Camus: "I should like to be able to love my country and still love justice." Is that possible? I just completed reading a book entitled BROTHERS by David Talbot. It's about the Kennedy years. I'm old enough to remember the impact they had, and the heartbreak I felt when they were both murdered.
And I think most Americans realized that the Warren Commission findings were just a bunch of CRAP. We knew then and have always known they both died of a conspiracy. They were killed by forces in their own government. Pretty sad, huh? And here we are 40 years later, still unable to get the straight facts about their deaths from that same government, which by the way, is our government, in essence is US.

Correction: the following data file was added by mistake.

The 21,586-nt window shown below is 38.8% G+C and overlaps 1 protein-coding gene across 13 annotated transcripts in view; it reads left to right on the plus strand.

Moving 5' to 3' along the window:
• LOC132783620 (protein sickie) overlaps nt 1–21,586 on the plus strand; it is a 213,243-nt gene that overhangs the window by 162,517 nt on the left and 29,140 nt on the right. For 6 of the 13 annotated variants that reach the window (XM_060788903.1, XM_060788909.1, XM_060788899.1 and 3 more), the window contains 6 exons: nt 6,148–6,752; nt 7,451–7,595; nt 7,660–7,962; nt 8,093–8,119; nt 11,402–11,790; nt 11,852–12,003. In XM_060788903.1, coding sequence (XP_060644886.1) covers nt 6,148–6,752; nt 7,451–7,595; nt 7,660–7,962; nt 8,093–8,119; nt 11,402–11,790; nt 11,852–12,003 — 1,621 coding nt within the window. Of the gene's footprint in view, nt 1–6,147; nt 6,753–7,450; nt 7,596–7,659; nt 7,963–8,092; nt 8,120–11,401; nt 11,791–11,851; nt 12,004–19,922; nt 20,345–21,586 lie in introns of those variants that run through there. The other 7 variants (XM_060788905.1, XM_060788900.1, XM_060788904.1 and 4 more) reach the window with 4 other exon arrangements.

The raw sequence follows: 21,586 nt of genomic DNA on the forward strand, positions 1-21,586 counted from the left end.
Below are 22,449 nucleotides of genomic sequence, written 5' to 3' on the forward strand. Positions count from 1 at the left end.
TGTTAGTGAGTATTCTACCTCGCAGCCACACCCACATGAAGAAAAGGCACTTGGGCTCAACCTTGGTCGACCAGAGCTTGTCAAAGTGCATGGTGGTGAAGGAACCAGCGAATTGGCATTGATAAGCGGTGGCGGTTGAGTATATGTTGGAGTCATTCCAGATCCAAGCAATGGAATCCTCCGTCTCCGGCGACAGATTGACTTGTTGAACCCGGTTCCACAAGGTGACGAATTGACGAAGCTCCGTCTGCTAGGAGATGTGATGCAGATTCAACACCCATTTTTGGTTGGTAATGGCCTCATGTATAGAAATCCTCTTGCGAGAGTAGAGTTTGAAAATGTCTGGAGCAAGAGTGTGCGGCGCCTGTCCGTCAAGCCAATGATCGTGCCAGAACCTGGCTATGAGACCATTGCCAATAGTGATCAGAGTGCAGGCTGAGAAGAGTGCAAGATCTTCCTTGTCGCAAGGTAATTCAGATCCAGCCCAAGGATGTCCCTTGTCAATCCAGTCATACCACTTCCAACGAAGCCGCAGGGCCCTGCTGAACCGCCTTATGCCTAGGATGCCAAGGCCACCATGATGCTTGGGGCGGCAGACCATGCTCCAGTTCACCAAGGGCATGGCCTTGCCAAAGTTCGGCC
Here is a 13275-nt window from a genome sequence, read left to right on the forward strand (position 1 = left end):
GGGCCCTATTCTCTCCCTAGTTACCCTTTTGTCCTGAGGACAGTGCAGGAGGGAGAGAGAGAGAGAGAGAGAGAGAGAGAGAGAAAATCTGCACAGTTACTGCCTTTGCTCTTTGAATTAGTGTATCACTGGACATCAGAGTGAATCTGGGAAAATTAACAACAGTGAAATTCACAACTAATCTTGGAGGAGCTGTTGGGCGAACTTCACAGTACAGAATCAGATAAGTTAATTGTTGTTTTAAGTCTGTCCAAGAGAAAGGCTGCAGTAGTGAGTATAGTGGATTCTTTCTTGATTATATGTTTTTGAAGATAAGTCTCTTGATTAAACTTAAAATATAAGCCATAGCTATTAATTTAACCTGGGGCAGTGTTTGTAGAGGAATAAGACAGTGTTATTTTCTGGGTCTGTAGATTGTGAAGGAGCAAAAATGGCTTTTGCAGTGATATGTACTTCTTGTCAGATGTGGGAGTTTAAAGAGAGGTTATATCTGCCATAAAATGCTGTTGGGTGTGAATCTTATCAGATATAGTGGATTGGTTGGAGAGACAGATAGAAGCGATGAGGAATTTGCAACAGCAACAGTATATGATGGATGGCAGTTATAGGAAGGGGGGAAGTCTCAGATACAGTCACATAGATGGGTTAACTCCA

I thank David Talbot and people like him who think it's important to keep this story alive. Personally I remember that the Kennedys put the spark of passion for public service in me. As a result I trained for the Peace Corps, and worked the the public sector for 40 years as a public health nurse. To this day, I am active politically and work for social justice causes.
I am sad that my children did not get to know their passion, or understand their vision of a just world where peace is more important then war, and governments can be noble. I worry about who their role models will be, and if justice will be a priority in their lives.
CAMUS: "I should like to be able to love my country and still love justice."